"I am carrying out the law of Allah... My hobby was to catch a cat, to place a rope around its neck, to strangle it, and throw it into the water."
About that whole Arab Spring thing. I don't think it's going to work out. Egypt isn't America. It's not Europe. It's not 1848 here. It's a window into another age. It's a time machine into savage lands where they now have smartphones and the internet, but where nothing has really changed.
Following are excerpts from an interview with Hajj Abd Al-Nabi, the official executioner of Egypt, which was posted on the Internet on September 8, 2013.
Hajj Abd Al-Nabi: I am the executioner of the Arab Republic of Egypt. I hold the rank of chief warrant officer in the police and the prison authority. I am Egypt's executioner, responsible for carrying out the death penalty.
But don't get the idea that Al-Nabi is all business. He's just a guy who loves Allah and killing people.
I love people, and people love me, but when I am doing my job, I am carrying out the law of Allah.
Also killing cats and dogs.
When I was young – about 13 or 14 years old – the dry Ismailiya Canal in Shubra Al-Kheima still had water in it. My hobby was to catch a cat, to place a rope around its neck, to strangle it, and throw it into the water. I would get hold of any animal – even dogs. I would strangle these animals and throw them into the water – even dogs.
In America, Al-Nabi would be considered a serial killer. But in Egypt, he filled a different niche. Islamic serial killer.
Strangulation was my hobby. When I applied for the job and did well on the tests – proving that I could take the psychological pressure and so on – they said: "Congratulations. Now, grow a moustache."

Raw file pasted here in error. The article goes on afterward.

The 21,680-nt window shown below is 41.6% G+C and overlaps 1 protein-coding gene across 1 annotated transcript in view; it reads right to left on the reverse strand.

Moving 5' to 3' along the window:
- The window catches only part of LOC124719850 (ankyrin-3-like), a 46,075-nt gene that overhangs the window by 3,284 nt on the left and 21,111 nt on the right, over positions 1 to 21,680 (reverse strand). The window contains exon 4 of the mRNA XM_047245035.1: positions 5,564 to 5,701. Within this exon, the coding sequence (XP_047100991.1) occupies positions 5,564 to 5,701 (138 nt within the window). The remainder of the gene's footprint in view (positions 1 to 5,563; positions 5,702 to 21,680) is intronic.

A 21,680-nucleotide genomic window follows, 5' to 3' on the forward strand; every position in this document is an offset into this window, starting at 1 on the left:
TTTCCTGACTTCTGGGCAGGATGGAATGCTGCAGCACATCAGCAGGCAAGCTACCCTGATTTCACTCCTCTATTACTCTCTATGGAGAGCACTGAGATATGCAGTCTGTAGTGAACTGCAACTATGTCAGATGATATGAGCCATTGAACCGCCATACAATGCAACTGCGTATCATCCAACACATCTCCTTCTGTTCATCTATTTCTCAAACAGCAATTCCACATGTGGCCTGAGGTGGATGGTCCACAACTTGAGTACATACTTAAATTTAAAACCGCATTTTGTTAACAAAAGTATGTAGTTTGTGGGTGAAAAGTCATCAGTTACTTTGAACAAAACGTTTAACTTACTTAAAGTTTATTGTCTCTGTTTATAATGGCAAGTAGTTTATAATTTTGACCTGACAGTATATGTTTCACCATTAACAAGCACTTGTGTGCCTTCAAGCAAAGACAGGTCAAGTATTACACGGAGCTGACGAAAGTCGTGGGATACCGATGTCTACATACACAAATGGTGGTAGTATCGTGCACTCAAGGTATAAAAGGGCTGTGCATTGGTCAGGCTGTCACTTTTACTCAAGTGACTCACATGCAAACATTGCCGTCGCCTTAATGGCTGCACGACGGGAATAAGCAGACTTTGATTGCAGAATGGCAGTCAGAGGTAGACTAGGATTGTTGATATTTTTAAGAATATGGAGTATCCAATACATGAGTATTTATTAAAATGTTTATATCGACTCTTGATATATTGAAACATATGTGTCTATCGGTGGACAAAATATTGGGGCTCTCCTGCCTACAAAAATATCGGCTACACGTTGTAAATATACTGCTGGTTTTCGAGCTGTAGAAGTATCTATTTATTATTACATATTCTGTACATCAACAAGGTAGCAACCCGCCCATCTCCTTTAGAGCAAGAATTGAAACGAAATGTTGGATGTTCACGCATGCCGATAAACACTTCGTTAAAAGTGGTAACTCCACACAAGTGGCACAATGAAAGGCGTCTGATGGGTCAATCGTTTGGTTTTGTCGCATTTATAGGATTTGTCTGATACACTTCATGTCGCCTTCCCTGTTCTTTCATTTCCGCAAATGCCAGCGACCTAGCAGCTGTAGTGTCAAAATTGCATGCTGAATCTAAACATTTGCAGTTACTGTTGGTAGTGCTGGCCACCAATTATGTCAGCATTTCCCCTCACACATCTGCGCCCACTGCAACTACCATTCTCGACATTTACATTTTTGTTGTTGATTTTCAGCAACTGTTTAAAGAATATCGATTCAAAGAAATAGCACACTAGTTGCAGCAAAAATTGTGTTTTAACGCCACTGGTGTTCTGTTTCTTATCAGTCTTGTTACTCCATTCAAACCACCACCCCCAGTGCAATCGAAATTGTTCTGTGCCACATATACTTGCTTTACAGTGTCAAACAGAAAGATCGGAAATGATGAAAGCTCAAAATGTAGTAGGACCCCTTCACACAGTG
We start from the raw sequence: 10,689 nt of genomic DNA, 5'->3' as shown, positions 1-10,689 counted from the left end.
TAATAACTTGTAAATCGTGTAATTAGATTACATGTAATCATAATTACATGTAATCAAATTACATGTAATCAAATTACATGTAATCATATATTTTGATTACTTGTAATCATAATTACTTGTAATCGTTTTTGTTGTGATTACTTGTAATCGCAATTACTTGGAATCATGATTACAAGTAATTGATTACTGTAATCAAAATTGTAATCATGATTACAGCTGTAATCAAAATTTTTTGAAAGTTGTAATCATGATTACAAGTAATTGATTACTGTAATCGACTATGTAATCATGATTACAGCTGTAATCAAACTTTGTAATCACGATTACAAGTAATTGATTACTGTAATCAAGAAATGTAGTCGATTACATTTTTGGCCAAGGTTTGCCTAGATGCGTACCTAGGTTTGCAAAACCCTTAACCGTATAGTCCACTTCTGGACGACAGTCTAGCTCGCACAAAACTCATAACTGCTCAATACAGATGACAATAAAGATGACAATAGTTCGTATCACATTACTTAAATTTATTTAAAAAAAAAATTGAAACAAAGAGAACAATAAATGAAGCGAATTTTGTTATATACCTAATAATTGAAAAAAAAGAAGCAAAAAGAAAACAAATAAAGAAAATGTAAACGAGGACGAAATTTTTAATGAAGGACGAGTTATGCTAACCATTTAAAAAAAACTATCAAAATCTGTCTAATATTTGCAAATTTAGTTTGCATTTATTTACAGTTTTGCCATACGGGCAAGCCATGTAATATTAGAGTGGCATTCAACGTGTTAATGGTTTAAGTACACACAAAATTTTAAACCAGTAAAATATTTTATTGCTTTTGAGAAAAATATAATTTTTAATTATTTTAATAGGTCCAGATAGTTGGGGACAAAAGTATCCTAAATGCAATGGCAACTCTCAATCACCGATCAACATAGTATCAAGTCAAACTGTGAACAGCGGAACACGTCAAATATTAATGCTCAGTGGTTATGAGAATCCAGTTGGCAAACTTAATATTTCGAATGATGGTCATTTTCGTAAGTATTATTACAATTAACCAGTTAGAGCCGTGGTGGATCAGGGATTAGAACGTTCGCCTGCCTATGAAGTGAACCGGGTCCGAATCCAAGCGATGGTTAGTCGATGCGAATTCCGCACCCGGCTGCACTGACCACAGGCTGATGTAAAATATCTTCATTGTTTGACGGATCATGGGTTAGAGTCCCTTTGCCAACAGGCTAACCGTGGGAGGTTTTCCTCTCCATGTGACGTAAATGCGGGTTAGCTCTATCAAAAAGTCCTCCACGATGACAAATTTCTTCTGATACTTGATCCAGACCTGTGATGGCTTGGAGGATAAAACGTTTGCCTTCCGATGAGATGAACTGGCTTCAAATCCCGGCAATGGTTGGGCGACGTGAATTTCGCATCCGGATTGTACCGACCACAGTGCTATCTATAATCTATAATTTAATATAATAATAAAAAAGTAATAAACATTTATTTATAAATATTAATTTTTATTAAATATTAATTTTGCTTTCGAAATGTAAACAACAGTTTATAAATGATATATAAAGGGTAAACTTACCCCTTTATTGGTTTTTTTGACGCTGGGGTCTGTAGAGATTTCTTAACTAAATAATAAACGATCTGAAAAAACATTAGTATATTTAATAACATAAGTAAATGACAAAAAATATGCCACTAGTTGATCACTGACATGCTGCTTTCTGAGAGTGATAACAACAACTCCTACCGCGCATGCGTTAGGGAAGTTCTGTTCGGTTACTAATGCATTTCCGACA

In the Muslim world, having a mustache is more important than having a conscience.
The truth is that my heart is dead, because executing comes from the heart, not the moustache.
He's not just a serial killer. He's a philosopher. But mostly a serial killer.
In all honesty, I love my work. I just love it! I never say "no" when they need me at work. This is my work and my livelihood.
Who could ever imagine that this little boy would grow up to become a monster? Maybe his parents?
My parents were hard on me. They would say: "This will get you to hell!" I would say to them: "The cat bit me," "The cat bit some kid," "The dog bit a boy in the leg, and the leg got infected." I became the enemy of all things harmful to Mankind.
Like the Dexter of the animal kingdom. Al-Nabi has a real gift.
Hajj Abd Al-Nabi: It's a gift.
Interviewer: Strangling is a gift?
Hajj Abd Al-Nabi: A great gift. I love my job very much, and I can't give it up. Even when I retire, I will report for duty in emergencies. I will leave this job only when I am dead.
Where he can be haunted by all the cats and dogs he killed for all eternity.